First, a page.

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Stockbroker enters special administration

FSA-Building-480

Stockbroker Fyshe Horton Finney has entered special administration on the grounds that it is unlikely to be able to pay its debts.

An FSA announcement today confirmed the move with Harrisons Business Recovery & Insolvency appointed as administrators.

FHF is a small investment firm offering discretionary, advisory and execution-only business across 15 regional offices.

It is the fourth time a firm has entered a special administration regime which was brought in in February 2011 to ensure return of client assets as early as possible, to ensure timely engagement with market infrastructure bodies and the authorities and to rescue a firm or wind it up in the best interests of creditors.

The special administrator can direct suppliers to the firm to continue to provide services to the business to facilitate an orderly resolution.

The FSA is instructing any clients of FHF to contact the administrators.

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Comments

There are 3 comments at the moment, we would love to hear your opinion too.

  1. Yet another Stockbroker goes bust & adds to the misery already inflicted by the FSCS on the ever shrinking number of decent & ethical financial advisers who will be forced to stump out more money to the FSCS. Enough is enough!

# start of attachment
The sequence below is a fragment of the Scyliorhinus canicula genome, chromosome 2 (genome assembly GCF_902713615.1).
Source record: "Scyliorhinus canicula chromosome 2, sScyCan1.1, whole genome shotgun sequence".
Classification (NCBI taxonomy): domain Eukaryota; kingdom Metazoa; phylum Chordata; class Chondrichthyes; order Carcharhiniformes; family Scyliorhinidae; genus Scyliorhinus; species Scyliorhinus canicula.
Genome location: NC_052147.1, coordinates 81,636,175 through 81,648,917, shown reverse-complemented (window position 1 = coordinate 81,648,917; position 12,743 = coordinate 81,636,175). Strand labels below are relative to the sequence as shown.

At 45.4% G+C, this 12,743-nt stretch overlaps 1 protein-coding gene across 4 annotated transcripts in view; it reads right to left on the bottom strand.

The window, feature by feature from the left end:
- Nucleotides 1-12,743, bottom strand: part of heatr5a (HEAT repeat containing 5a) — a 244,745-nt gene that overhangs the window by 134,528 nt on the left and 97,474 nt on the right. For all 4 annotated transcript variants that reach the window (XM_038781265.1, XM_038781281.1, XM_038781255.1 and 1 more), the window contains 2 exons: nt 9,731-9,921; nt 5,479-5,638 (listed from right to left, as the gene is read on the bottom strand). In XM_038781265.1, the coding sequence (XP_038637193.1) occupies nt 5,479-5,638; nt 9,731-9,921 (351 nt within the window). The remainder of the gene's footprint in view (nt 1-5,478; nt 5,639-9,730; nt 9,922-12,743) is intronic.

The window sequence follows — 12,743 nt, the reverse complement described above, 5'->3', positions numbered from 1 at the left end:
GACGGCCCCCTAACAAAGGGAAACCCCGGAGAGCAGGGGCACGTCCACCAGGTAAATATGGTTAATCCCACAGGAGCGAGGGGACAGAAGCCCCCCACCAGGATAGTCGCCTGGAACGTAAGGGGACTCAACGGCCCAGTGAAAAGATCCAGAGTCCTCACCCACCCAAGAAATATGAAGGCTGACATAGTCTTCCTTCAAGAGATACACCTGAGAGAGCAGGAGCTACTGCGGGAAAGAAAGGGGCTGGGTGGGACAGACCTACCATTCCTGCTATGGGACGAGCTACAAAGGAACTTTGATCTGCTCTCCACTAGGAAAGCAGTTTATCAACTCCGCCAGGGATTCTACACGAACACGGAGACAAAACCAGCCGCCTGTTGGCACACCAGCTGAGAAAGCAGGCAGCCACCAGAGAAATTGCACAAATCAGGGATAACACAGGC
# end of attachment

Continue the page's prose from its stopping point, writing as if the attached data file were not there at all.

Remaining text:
Am I going insane – why are the innocent being punished & the wrong doers getting away scot free once again!

    The U.K’s regulatory system stinks!

  2. Good news just as a new interim levy hits our Inbox.

  3. Hampshire Yokel 21st March 2013 at 10:12 am

    Whilst some firms that go into default were certainly businesses that were guilty of inappropriate activities, this is not necessarily the case for all insolvent firms.

    I could refer to specific firms that should have been closed down long before they went insolvent, thus reducing the significant impact they had on the FSCS, but I think it is inappropriate to do so in a forum such as this.

    However, some bad firms still exist and so some bad firms will have to pay the levies. Some good firms went bust and so will increase the levies.

    What we should perhaps be focussing on is the supervision, or lack of it, conducted by the FSA. Should they have been more aware of the firm’s financial position earlier in the process and should they have been doing things to protect the firm’s customers and the industry as a whole?

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